Lekman goes even further, telling Dunst that "the VIP lines are not to clubs / but to healthcare, apartments and jobs" and it just all sounds so lovely that you want to jump up, hug the singer and jet off to his socialist dreamworld. By the end of the song he's reduced to drinking outside her hotel and turning that drunken courage into an attempt to leave a message for the actress written in his friend's girlfriend's lipstick. Every detail of the story is so precise and so well-backed by swelling strings, finger-picked violins and a bouncy beat that when it suddenly ends on Lekman's musically unresolved, minor-chord report that "the receptionist said that I was drunk / and asked me to leave" you're surprised to find yourself lost in the story and sound the ending jerks you out of your revelry.

I have to admit that one of the Lekman's great appeals has been his picturesque musical and lyrical rendering of his hometown Gothenburg. So it's a bit of a jarring for me to see him elsewhere on the record embracing world music and singing about his new life in Australia. But songs like the lead title track shows that geography isn't the key to his success. "An Argument With Myself" draws on zydeco and reggae influences while Lekman spins a tale of a night out in Melbourne. The experience of feeling alone in a foreign land is well-translated into song here while the sing-spoken interlude is brilliant. His delivery of the mock argument lines "nah, I don't wanna talk to you / OK, you wanna keep fighting? / yeah, we can keep on fighting" is so well-done that I'll actually laugh each time I hear it.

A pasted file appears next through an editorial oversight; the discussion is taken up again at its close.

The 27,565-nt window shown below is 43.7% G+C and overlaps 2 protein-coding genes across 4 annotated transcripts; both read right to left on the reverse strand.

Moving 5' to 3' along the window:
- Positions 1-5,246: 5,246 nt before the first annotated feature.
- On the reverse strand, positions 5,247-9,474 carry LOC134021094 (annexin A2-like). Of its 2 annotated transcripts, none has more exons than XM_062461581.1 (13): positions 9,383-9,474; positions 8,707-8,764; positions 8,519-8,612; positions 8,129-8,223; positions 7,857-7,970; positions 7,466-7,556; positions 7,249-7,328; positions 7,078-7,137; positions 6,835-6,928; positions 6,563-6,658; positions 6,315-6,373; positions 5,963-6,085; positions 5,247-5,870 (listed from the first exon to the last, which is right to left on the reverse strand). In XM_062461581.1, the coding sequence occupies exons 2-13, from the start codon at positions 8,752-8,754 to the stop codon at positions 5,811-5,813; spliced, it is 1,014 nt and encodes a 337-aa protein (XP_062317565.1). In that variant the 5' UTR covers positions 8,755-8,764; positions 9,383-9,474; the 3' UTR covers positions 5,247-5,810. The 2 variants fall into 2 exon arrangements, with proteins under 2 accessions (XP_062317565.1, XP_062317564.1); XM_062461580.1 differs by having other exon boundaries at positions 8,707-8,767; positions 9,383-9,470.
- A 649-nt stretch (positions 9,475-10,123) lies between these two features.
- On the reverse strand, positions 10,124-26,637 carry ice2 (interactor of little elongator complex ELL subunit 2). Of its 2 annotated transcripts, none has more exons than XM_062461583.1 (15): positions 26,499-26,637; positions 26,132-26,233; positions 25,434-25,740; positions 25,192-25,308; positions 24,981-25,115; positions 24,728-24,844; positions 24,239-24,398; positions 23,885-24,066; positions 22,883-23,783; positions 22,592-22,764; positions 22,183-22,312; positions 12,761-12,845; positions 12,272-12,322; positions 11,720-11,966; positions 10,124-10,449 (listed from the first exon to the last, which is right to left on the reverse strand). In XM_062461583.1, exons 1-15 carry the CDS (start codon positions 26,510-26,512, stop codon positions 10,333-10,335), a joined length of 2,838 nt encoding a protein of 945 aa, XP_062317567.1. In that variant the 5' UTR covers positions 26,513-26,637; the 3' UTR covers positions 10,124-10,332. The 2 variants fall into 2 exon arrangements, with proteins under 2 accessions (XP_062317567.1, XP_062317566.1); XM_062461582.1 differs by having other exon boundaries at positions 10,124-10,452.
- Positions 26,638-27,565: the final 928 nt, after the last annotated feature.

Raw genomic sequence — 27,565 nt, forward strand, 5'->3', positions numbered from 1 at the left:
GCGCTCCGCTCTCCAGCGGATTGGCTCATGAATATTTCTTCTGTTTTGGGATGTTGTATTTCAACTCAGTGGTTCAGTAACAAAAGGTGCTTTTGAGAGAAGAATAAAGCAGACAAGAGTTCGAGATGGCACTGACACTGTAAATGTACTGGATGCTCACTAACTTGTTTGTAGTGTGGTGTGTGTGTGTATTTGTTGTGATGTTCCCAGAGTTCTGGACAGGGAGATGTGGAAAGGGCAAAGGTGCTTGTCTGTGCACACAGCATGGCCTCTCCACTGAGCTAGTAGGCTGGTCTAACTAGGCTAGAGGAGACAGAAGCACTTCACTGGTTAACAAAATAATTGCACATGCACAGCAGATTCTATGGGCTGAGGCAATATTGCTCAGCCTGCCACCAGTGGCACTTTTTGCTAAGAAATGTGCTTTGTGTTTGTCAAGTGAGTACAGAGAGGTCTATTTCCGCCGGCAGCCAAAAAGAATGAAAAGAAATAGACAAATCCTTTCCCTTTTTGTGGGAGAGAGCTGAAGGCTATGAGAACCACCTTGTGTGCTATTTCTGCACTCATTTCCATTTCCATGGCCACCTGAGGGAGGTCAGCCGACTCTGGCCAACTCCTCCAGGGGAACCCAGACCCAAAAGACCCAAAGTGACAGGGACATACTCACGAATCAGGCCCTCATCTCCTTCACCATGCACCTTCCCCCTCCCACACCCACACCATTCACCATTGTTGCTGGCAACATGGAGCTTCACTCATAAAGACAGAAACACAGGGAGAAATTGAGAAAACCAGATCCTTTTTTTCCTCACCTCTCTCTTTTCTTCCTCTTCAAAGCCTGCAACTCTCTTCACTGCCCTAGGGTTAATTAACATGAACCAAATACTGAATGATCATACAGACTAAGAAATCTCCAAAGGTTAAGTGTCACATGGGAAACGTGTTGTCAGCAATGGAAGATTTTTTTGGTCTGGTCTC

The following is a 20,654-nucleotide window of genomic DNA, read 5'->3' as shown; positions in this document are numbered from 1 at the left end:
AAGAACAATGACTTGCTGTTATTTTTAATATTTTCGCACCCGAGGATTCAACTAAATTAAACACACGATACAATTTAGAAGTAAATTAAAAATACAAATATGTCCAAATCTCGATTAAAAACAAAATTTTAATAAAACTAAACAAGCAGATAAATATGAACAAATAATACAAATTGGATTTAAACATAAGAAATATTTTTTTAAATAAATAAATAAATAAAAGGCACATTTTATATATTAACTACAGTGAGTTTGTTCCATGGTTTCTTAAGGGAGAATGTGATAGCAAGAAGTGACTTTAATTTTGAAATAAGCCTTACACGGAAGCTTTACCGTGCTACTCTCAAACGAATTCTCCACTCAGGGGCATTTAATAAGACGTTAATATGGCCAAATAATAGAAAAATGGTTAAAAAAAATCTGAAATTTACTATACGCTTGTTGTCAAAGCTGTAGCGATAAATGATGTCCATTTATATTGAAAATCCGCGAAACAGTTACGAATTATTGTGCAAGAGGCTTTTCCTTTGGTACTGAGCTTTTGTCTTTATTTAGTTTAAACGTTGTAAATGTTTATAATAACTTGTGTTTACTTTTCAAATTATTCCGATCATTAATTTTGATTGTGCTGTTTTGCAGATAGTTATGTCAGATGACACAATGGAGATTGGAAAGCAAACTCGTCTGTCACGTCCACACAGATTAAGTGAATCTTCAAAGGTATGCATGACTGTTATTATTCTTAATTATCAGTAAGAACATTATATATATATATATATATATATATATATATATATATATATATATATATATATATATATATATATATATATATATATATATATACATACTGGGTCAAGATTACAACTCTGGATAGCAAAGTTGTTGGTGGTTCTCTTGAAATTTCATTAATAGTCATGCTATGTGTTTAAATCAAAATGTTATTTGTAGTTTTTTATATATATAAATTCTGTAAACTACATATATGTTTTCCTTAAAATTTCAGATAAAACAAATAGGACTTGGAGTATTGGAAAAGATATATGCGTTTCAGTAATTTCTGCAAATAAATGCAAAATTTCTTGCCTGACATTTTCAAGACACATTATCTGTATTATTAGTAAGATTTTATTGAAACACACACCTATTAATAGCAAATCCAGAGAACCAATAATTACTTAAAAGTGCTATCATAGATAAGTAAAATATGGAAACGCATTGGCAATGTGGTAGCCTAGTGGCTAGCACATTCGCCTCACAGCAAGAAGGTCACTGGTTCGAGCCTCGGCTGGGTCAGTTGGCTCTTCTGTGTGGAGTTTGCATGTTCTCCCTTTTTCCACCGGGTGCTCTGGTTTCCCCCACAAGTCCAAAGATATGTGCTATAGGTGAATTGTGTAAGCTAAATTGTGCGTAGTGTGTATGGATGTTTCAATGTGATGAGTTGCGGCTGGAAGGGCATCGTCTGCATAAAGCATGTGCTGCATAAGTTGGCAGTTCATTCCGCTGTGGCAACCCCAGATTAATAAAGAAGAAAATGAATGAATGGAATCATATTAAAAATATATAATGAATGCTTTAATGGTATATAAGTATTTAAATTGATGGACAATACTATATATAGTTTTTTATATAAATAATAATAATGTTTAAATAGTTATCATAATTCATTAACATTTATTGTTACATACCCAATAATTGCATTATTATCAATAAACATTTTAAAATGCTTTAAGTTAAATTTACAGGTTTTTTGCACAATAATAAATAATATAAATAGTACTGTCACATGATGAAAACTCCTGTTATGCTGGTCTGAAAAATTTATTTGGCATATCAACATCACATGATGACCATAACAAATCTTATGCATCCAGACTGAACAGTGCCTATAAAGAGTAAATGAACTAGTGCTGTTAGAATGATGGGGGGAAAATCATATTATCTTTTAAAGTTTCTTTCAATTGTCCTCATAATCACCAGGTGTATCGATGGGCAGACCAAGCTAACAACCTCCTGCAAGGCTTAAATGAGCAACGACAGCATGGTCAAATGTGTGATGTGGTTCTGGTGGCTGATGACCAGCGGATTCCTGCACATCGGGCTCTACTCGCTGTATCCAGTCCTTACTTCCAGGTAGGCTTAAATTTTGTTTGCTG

Although the first two songs carry the recording, there's enough heart and technical prowess scattered throughout the EP to make it a great, albeit perhaps slight, document. "A Promise" starts with monarchical horns that channel the intro to "All You Need Is Love" before shifting into lightly funky dance pop, a sweet sax backing and Lekman's advice to a terminally ill friend that involves a great deal of Chilean wine. "New Directions" starts slow but by the time the backing horns hit their cues and the bass is lined up, everything falls into place, while "So This Guy Office" closes things out with classic Lekman lyrical vérité (plus, you know, reggae influences). The song starts with him listing mundane complaints about a coworker they way we've all be wont to do after a hard day. Halfway through though, he catches himself, apologizes for babbling and starts asking his girlfriend about her day. It's a charming lyrical twist to end a charming EP.

An Argument is a worthy addition to a catalog I feel lucky to say that I'm just starting to fully delve into. Hopefully it will be a teaser for the rumored new album this year, but even if it isn't, that's OK. This EP is a perfect drive time palate cleanser that is simultaneously exciting and soothing, with two great songs that would rank near the top of many songwriter's career list. You always feel like Jens is worried about falling behind and not enjoying life, so it's only fitting that they're most recent release is one that's helped me stop and finally smell the goddamn roses!

You know what? They smell amazing.

An Argument With Myself - Jens Lekman  Buy An Argument With Myself [EP].
Waiting For Kirsten - Jens Lekman